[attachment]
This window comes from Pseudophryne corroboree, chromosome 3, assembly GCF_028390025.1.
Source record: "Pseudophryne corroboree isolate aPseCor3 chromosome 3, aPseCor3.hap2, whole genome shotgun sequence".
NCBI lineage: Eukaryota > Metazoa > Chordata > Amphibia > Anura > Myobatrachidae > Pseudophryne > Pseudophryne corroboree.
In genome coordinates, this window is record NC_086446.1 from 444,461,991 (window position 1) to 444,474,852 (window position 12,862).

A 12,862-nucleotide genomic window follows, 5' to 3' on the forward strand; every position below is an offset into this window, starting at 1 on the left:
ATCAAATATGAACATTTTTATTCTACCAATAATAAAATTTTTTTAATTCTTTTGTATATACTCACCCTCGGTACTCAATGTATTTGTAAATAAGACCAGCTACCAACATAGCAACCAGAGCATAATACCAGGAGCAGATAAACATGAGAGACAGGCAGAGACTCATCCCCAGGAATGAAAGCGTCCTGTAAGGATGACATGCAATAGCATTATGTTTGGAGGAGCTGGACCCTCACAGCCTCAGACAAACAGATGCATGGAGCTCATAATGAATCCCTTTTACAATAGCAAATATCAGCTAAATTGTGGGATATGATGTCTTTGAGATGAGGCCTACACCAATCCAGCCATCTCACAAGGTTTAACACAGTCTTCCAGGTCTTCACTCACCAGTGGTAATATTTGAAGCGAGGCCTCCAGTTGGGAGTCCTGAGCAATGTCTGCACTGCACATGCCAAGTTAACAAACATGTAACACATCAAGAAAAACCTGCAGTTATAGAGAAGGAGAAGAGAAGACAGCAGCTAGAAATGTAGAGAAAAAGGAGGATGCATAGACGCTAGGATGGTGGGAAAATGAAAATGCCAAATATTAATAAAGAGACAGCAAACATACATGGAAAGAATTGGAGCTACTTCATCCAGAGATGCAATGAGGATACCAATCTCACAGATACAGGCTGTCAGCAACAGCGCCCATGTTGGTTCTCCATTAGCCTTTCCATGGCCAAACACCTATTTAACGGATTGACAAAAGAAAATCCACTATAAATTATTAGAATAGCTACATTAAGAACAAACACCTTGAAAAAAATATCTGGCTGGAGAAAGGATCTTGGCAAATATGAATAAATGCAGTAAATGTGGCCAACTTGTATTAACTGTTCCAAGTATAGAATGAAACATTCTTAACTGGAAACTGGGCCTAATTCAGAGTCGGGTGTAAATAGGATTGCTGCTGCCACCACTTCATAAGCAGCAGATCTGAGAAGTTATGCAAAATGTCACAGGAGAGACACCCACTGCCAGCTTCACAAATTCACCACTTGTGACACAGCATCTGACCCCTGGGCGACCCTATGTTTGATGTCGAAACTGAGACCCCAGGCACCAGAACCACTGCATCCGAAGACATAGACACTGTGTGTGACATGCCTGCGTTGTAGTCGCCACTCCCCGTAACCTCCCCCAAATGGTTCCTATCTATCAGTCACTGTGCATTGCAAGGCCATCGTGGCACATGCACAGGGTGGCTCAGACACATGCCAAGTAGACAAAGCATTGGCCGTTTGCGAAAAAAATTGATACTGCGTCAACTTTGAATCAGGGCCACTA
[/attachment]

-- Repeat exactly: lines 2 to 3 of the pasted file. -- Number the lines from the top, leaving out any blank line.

Source record: "Pseudophryne corroboree isolate aPseCor3 chromosome 3, aPseCor3.hap2, whole genome shotgun sequence".
NCBI lineage: Eukaryota > Metazoa > Chordata > Amphibia > Anura > Myobatrachidae > Pseudophryne > Pseudophryne corroboree.